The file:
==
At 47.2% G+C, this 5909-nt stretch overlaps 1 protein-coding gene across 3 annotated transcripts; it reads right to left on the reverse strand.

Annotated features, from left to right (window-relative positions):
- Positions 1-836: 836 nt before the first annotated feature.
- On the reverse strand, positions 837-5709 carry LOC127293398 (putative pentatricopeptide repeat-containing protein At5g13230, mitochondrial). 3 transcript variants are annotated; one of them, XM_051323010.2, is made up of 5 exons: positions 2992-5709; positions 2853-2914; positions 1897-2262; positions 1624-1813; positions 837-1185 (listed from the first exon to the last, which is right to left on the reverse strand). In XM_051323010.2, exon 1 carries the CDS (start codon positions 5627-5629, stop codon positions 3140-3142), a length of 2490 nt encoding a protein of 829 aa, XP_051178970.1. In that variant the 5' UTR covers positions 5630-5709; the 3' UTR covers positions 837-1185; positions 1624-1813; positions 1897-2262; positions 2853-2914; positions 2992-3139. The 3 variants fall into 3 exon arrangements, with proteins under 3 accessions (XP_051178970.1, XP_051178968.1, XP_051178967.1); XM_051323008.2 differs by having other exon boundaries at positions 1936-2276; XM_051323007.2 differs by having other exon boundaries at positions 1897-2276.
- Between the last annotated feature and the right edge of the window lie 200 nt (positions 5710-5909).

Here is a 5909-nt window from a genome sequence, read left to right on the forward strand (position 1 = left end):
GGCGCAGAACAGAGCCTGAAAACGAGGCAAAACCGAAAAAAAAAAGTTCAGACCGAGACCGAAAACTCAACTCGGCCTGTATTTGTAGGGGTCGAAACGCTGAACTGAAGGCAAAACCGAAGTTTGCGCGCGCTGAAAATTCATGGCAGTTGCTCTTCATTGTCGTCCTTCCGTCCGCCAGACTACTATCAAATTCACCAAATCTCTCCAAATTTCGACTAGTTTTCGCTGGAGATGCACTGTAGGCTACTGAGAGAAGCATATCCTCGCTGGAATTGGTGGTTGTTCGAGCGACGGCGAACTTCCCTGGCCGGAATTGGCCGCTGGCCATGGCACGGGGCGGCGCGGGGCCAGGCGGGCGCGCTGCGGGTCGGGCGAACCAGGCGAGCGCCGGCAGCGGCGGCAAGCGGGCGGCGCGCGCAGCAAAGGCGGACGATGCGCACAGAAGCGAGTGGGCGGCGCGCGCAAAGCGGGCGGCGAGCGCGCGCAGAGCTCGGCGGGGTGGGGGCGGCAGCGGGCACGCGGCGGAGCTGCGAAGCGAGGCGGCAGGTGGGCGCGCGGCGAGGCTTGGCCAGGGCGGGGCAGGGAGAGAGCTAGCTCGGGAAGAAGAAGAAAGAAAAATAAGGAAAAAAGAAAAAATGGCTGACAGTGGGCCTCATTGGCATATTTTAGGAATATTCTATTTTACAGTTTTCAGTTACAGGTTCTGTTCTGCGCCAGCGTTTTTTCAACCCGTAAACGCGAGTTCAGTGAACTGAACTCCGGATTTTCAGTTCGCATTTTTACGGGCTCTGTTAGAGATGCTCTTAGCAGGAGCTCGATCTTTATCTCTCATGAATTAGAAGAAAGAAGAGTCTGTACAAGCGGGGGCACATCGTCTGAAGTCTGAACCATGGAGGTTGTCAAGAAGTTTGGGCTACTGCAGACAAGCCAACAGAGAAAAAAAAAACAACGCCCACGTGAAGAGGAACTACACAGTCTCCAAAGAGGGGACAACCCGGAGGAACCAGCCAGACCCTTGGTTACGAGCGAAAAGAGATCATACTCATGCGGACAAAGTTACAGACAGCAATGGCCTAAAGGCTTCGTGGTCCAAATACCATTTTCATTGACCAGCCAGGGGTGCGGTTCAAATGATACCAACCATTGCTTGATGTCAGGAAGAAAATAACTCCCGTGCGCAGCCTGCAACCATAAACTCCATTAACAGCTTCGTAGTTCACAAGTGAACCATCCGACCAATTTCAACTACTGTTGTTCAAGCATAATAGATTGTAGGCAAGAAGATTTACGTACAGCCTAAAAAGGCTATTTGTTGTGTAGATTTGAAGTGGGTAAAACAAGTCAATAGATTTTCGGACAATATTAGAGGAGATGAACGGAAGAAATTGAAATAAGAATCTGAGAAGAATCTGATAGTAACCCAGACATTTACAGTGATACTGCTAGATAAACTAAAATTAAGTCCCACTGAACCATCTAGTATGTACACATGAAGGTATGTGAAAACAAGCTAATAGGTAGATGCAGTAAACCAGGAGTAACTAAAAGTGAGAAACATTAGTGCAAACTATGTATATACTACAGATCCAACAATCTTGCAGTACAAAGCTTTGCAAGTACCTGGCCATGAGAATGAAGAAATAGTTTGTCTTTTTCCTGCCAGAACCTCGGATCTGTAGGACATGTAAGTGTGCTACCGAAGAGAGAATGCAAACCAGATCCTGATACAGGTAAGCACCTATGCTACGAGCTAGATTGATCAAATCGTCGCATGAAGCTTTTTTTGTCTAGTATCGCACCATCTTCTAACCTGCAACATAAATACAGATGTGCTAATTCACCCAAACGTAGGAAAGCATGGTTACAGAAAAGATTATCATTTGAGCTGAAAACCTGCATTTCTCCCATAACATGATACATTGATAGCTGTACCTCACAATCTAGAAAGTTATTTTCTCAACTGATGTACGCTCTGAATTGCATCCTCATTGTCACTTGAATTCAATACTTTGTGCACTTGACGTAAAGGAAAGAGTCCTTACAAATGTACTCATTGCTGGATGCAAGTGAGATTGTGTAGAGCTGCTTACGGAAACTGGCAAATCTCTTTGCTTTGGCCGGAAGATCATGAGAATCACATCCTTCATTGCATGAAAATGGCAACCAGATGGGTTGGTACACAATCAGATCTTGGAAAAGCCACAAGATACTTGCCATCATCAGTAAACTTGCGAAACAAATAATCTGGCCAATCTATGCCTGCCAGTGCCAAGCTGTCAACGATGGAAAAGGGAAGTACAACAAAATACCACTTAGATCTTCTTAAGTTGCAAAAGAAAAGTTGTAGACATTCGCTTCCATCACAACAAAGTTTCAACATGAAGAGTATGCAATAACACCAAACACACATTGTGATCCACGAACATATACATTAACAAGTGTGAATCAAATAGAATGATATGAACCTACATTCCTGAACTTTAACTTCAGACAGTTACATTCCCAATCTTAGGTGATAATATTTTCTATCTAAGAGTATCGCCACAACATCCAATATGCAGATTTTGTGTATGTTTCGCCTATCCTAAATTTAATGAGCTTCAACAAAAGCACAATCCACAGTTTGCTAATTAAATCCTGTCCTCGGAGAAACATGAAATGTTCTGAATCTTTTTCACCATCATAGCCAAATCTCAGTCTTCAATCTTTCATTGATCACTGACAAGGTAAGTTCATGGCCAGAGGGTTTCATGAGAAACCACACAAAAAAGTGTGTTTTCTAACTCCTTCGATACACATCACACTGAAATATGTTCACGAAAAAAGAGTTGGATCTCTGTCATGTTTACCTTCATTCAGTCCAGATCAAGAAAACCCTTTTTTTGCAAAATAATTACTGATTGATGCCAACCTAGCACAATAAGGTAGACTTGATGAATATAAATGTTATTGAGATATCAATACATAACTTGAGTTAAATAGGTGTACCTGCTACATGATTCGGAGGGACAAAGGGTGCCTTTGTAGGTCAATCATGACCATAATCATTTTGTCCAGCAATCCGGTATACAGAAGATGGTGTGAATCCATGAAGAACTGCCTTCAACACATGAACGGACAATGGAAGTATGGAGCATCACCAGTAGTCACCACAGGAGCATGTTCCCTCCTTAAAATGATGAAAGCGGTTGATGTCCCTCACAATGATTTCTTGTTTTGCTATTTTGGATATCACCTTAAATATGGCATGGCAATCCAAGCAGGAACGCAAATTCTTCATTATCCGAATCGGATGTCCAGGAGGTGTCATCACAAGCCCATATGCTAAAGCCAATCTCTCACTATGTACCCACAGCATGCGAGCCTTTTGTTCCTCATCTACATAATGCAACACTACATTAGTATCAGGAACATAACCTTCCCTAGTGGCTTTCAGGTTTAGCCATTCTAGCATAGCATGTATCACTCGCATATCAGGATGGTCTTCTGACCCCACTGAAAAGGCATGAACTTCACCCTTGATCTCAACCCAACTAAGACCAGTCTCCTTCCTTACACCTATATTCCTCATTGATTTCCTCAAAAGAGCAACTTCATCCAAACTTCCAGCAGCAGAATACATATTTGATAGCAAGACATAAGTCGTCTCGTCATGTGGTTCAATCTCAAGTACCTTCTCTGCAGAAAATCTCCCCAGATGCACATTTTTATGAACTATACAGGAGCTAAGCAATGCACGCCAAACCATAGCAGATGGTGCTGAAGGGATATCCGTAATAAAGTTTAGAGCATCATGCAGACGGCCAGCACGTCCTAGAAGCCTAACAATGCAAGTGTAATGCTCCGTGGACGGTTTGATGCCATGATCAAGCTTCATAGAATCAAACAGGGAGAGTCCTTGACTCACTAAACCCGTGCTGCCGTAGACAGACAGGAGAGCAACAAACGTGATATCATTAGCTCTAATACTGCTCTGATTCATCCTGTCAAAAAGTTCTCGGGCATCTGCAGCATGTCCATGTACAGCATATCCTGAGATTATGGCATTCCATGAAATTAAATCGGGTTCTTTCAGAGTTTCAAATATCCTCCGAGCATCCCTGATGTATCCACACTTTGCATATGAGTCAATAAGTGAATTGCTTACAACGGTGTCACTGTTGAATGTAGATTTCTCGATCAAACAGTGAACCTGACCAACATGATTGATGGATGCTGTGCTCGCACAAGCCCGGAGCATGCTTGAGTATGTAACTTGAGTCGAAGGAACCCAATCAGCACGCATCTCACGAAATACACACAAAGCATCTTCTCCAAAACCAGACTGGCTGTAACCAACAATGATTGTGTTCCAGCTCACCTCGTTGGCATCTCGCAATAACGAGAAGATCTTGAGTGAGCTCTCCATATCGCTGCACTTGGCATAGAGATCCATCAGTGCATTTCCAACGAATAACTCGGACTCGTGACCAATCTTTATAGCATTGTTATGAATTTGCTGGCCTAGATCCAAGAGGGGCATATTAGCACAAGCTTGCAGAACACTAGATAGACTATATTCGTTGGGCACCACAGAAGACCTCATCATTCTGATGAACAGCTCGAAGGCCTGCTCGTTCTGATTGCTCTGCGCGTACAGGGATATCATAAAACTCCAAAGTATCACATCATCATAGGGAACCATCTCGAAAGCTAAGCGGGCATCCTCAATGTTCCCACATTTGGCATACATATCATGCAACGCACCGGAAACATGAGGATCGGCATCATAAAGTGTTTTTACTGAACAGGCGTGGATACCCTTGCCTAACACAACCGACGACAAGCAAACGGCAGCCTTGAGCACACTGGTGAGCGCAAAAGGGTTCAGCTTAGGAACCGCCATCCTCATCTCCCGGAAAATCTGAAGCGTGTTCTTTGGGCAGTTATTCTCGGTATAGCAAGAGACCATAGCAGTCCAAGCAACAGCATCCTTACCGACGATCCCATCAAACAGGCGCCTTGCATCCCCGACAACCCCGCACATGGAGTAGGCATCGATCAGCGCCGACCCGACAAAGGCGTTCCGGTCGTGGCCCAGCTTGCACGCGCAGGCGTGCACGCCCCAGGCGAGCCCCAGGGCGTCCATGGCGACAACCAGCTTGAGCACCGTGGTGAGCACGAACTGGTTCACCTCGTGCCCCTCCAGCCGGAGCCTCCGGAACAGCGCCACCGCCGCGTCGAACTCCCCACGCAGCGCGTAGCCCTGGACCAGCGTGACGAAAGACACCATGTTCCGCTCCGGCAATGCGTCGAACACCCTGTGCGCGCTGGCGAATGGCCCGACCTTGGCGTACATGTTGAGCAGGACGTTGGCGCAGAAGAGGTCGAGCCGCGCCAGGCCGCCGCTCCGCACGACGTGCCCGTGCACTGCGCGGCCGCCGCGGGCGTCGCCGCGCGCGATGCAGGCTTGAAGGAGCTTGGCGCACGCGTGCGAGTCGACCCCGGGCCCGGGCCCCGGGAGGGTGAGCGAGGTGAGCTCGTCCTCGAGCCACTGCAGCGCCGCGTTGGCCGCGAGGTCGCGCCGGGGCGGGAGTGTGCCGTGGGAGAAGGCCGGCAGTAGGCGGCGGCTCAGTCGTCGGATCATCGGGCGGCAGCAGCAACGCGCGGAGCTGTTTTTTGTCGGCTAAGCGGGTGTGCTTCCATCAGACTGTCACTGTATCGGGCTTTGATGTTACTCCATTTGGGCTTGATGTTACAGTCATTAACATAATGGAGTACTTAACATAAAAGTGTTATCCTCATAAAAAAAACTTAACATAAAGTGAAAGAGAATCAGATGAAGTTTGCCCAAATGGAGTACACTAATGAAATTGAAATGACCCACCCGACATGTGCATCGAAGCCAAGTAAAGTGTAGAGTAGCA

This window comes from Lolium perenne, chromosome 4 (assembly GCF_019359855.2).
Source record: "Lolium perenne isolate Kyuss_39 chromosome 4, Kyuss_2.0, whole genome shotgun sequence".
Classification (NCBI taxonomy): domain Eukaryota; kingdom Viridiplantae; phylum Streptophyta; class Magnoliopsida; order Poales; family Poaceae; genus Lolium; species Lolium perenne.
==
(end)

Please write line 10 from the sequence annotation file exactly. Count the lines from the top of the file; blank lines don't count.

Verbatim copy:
Classification (NCBI taxonomy): domain Eukaryota; kingdom Viridiplantae; phylum Streptophyta; class Magnoliopsida; order Poales; family Poaceae; genus Lolium; species Lolium perenne.